We are currently in the process of meeting with SAN vendors to start the process of building a SAN solution. As we meet and discuss the technologies, I am growing increasingly confused.
One stumbling point is trying to understand how disk space is allocated. HP claims that the way to go is to let its software/controller handle the disks "virtually." EMC says that's OK if your only concern is management, but if performance matters they suggest its technology works better.
I am really looking for reference materials that can help me sort out facts. Do you have any suggestions?
CLICK for part 1.
Use the RFI wisely and pare down your selected list of vendors to at least three. Have those vendors create proposals for the solution that you seek. Look over each proposal carefully and choose the best two. Have those two vendors ship some equipment to your site for a try-and-buy. Tell the vendors that if you like what you see and if their products live up to the hype, you'll buy them. If you get the book, you can pull most of the questions you need to ask directly from that chapter.
As for finding out whether the vendors' claims are real and which technology is the "better" technology, you can do a couple of things:
1. Try it out for yourself: Have each vendor ship in its solution and do a POC (proof of concept) in your data center. This would require an investment of time and resources on your part to actually test out each vendor's solution but in my humble opinion it is time well spent. You and your team will be able to determine the manageability, performance and ease of use of each solution tested. While you're doing the POC, you should try and break something...push the solution to its limits. This way you can tell for yourself if the virtualization method used in the HP solution is faster and more manageable than the solution EMC claims is faster and more manageable. Use REAL applications for the test. Doing so will give you a feel for the "real-world" attributes of each solution.
2. Get the industry scoop: Folks like Gartner, IDC, the Evaluator Group, etc. have reviews available for almost everything out there in storage land. Some of the reports are free of charge too. You can get research on each solution from sites like this one (SearchStorage.com) by asking folks in the chat section about their experiences with the choices they have made. Also, you should ask the vendors for references, so you can ask end users in your particular business segment about their experiences. Remember, up-front cost is only one of the factors when choosing a SAN solution. Make sure you are fully aware of any ongoing fees or licenses needed. That may ultimately make the total cost of ownership higher.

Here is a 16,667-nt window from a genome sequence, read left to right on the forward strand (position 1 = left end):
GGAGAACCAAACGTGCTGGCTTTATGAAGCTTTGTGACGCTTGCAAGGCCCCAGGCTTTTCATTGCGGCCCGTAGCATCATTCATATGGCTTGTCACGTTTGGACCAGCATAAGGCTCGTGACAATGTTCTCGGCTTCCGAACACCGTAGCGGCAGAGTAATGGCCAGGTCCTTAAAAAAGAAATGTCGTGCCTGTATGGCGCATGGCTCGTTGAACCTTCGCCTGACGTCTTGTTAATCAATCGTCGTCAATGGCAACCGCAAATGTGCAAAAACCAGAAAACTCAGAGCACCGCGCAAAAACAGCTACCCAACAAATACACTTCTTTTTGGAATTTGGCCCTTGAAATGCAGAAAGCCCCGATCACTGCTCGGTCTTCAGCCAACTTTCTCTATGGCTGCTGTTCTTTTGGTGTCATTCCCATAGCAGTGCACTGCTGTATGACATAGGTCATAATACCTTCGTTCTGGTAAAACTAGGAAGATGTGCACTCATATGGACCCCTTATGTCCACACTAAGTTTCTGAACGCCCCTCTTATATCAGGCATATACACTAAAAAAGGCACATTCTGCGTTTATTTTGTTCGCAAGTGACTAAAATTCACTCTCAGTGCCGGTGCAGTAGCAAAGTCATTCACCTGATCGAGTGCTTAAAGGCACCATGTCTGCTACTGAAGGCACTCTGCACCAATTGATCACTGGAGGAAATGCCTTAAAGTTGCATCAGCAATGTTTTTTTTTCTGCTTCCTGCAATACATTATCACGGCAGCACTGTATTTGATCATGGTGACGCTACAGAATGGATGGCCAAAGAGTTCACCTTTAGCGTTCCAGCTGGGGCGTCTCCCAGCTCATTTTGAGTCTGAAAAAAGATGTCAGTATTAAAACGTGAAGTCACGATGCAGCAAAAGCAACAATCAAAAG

3. Use a consultant: Let's face it. It's tough to become an expert in this stuff overnight. There are folks out there, who for a small fee, will help you in your decision making process. Perhaps down the road, you may be thinking of implementing a disaster recovery solution. Will the technology used in your vendors' solutions meet your needs when you have to start implementing DR? Without in depth knowledge of each specific platform, you may find yourself stuck with a "boat anchor", when down the road the vendor comes back to you and says "I'm sorry but it will cost you and we don't support that particular widget you're using to connect your data centers together."
Investing in a centralized storage solution by using SAN technology will in the long run, save your company a LOT of money. But it's an investment and just like the stock market, you need to make wise choices.
I hope this gives you some insight to get started with making the right decision. Ultimately, your vendor should become a trusted partner who adds value to your business.
Editor's note: Do you agree with this expert's response? If you have more to share, post it in one of our .bphAaR2qhqA^0@/searchstorage>discussion forums.
This was first published in May 2003